Thursday, December 30, 2010

James Turrell at the National Gallery - 30 December

I have been looking forward to checking out this installation for quite a while.  James Turrell is an enigmatic American artist I had read about a couple of years ago when I was living in the US (really good NY times article here).  He has been working on turning a huge crater in Arizona into a vast piece of art.  He takes commissions around the world to finance work on the crater which has been going for 30+ years.  This was his first work in Australia and seeing as how we were spending Christmas in the Southern Highlands it was only going to be another 90 minutes down the Hume to the National Gallery.

Well I wasn't to be disappointed here.  This is an amazing piece of work and must be seen to be truly appreciated.  Turrell is famous for his 'skyspaces' which are basically big rooms with a hole in the roof.  His one in Canberra is called
"Within without" and is located inside a big earthen pyramid on the site of the old carpark.  You go down a path inside the pyramid and see this big stone stupa inside, this is where the viewing room is.  It would be great to be here at dawn or dusk but we enjoyed our visit in the early afternoon. 

A great way to end the year art wise.  Points - 3 for Turrell, if I had the cash (and the space) I would want a skyspace.  2 for the NGA - thumbs up for commissioning this new work.  1 point to my little art critics who were reasonably well behaved on our visit (and didn't splash in the reflecting pool too much!)

Monday, December 6, 2010

Dobell Prize - 6 December

We checked out this years Dobell Prize for Drawing at the Art Gallery of NSW during the week. Calling itself the most respected award for drawing in Australia (maybe it is, I can't think of another) but deliberately not defining what constitutes a drawing in the conditions of entry leads me to think the Dobell trustees are trying to manufacture controversy. I thought the only controversy this year was that the winner, Suzanne Archer's Derangement, wasn't very good. Did have some colour in there with the use of the pastels and it was easily one of the bigger works but probably wouldn't have taken the chockies if yours truly was the sole judge (yes only one judge here, Alun Leach-Jones the responsible party this year).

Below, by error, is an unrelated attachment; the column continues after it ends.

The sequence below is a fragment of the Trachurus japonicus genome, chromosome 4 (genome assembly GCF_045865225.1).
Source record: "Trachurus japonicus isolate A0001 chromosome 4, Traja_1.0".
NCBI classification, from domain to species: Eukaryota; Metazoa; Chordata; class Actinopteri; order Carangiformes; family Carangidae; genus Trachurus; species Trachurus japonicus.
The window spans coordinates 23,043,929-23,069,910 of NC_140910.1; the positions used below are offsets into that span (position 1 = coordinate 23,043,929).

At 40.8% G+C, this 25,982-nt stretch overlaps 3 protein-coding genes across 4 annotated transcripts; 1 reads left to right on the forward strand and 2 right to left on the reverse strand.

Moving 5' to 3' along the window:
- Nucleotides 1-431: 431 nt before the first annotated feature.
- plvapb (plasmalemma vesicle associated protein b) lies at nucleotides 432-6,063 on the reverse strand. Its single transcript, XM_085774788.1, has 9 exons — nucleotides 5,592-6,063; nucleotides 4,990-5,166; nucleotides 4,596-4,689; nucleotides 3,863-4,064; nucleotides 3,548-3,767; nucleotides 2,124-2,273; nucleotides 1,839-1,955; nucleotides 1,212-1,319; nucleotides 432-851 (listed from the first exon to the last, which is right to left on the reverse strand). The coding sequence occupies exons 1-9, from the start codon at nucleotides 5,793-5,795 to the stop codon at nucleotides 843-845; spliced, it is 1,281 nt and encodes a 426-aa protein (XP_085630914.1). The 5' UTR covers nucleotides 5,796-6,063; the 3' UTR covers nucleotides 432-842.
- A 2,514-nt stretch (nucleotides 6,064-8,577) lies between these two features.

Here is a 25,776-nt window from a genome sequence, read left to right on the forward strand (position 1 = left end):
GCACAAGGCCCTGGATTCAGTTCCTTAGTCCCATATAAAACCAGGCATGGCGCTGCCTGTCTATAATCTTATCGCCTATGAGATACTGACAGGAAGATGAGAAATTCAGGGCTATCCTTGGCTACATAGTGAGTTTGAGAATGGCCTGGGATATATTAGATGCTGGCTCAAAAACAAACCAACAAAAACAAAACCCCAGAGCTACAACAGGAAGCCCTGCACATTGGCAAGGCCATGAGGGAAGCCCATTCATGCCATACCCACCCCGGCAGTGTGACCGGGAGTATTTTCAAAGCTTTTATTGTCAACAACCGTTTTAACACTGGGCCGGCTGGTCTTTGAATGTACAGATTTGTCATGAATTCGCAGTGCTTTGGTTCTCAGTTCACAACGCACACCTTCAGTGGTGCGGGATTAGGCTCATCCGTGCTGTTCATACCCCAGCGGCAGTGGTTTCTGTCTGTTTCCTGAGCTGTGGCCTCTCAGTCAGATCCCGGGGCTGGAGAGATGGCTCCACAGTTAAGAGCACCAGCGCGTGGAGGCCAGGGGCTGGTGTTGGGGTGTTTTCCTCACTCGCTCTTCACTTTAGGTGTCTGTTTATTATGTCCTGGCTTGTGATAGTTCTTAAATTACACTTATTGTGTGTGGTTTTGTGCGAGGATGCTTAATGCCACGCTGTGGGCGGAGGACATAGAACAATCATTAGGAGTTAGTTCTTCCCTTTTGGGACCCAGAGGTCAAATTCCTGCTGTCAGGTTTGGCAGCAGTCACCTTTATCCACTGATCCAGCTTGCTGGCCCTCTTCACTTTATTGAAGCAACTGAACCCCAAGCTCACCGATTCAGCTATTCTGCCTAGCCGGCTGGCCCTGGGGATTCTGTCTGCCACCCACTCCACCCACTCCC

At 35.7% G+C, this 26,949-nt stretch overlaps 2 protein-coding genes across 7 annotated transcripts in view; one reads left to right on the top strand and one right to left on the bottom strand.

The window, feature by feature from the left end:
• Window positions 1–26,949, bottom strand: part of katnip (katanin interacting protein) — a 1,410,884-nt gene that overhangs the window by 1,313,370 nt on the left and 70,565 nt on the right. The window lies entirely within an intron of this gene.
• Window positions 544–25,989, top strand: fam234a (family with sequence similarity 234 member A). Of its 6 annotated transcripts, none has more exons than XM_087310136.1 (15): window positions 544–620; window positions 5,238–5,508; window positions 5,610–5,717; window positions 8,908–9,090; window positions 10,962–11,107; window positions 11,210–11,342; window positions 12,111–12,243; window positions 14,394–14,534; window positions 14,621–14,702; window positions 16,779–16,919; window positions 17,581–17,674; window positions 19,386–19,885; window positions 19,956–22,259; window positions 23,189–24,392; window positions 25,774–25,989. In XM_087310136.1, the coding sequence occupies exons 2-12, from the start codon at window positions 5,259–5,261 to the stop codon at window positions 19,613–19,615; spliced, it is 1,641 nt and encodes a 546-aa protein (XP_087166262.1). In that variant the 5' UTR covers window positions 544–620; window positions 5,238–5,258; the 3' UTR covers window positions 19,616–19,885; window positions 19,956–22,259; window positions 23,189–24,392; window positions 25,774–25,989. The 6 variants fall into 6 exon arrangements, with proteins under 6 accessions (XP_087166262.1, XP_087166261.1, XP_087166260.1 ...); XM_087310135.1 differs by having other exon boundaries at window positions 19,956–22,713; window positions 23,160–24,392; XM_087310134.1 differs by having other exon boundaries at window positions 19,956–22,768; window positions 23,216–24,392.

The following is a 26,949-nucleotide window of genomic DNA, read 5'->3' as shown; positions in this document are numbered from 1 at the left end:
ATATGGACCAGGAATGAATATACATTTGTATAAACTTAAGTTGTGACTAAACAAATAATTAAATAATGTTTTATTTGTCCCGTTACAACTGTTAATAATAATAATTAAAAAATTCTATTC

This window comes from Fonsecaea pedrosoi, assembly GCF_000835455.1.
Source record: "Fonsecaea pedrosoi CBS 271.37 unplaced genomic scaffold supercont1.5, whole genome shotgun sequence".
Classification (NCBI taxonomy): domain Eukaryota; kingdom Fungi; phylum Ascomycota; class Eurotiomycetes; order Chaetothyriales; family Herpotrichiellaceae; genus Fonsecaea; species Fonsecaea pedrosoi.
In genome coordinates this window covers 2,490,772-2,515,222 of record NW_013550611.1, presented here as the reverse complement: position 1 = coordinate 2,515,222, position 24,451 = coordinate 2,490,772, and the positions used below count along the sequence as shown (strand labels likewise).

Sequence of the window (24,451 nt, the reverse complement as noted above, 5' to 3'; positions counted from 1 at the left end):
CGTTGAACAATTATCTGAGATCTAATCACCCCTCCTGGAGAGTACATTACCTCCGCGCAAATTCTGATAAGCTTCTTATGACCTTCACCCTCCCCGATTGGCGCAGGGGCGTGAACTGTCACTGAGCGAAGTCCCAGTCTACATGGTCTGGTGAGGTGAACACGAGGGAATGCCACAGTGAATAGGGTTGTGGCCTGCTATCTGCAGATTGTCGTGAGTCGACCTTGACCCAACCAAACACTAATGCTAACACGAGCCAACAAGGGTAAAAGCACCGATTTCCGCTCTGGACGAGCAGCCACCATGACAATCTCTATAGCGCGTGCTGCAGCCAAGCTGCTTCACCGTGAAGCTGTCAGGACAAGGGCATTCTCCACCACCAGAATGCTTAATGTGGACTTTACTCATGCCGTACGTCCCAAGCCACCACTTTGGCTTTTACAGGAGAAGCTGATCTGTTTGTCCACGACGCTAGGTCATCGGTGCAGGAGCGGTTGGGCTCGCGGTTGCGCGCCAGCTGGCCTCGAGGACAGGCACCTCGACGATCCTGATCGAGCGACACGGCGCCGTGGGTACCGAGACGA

On one hand there were some excellent examples of pencil draughtmanship, Catherine O'Donnell's #19 being one example of finely detailed work of an apartment building facade. But on the other there were some entries I think I could have easily dashed off a copy of, Katherine Hattam's ink and liquid paper Snakes and Ladders comes to mind. Fiona Fenech's triptych of thread and collage and pen didn't meet my definition of drawing but around the corner from this I did like Betty Bray's ink Kimberley Rockface.

My own pick for the 2010 Dobell was Gino Palmieri's Untitled Drawing #13. This was a large geometric piece with pencil lines done with a ruler sitting on top of a charcoal background. The silver of the lead pencil worked well over the charcoal and had the AGNSW not had a no photos rule (or put images up on its website, sold postcards or not had attendants all around) would have been pictured above (instead we have the actual winner).

Points on the day were 3 to Gino, 2 to Catherine O'Donnell for some actual drawing and 1 to Betty.

Saturday, December 4, 2010

National Art School grad exhibition - 4 December

We like checking out emerging artists at big lamington and they don't get more emerging than the graduate exhibition at the National Art School. It is on in the galleries there until 14 December but the first weekend had the studio spaces open as well. The 3 year old art critic and I went along on a sunny Saturday afternoon to check out the offerings ...

I was really impressed by some of the work the students had on show, and was also a little surprised to see that quite a lot of it was for sale. But that's commercialism and HECS for you I guess. We didn't make any purchases but I did make a serious enquiry on behalf of the junior collector. She was quite taken by one of Zoe Walford's images. Hers were all pop style collage / painting on board. One of them included a very striking purple pony which naturally caught the eye of someone who herself collects this theme in depth. Zoe's other images of a Japanese nurse probably weren't suitable for a childs bedroom so on we went.

Another little thing I noticed were the number of awards handed out to the graduating class. The first time I saw it I thought to myself, oh congratulations, X has won the prize. But by the time I saw the 5th or 6th marker advertise this I was a little less impressed. It was lucky I saw ceramicist [bear with me while we try and locate our notes and get the artists name!] early and was impressed by her prize winning work. She had a couple of pieces in the main gallery and we saw more of her work, including a nifty little video, in the studio.

The Big Lamington prize, if awarded this year, would have gone to Angus Fisher (don't worry readers, he had won another prize) whose bird print of a north american turkey could have gone straight to my pool room (or more appropriately, library). The Little Lamington prize, again if awarded, would have gone to Stephanie Gallagher for her work endless space (pictured).

The committee awarded the points this week, 3 for Stephanie (the "tents" as they were referred to left a lasting impression), 2 for Angus and 1 for Zoe.